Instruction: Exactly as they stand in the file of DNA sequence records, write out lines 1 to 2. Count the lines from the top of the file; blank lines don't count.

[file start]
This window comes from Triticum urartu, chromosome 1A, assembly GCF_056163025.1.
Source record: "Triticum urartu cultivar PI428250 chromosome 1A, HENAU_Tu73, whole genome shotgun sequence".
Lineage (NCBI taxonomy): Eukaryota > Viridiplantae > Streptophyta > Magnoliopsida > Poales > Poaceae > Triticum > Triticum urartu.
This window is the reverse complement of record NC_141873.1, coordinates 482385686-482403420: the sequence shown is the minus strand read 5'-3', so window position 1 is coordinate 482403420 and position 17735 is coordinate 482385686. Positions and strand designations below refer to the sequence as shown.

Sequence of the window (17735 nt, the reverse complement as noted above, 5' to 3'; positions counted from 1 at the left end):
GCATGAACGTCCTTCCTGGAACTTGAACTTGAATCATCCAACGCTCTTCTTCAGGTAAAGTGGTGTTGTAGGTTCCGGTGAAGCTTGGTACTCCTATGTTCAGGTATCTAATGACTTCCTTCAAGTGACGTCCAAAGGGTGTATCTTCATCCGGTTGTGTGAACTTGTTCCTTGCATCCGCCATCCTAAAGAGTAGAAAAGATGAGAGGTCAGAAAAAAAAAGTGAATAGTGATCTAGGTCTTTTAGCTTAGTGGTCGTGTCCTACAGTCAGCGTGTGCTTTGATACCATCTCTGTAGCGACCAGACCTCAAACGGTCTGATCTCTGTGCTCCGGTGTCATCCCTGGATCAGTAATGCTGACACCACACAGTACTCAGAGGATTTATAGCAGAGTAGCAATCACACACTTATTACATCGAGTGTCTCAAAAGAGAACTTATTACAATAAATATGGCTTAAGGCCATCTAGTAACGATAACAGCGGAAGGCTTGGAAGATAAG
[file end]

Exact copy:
This window comes from Triticum urartu, chromosome 1A, assembly GCF_056163025.1.
Source record: "Triticum urartu cultivar PI428250 chromosome 1A, HENAU_Tu73, whole genome shotgun sequence".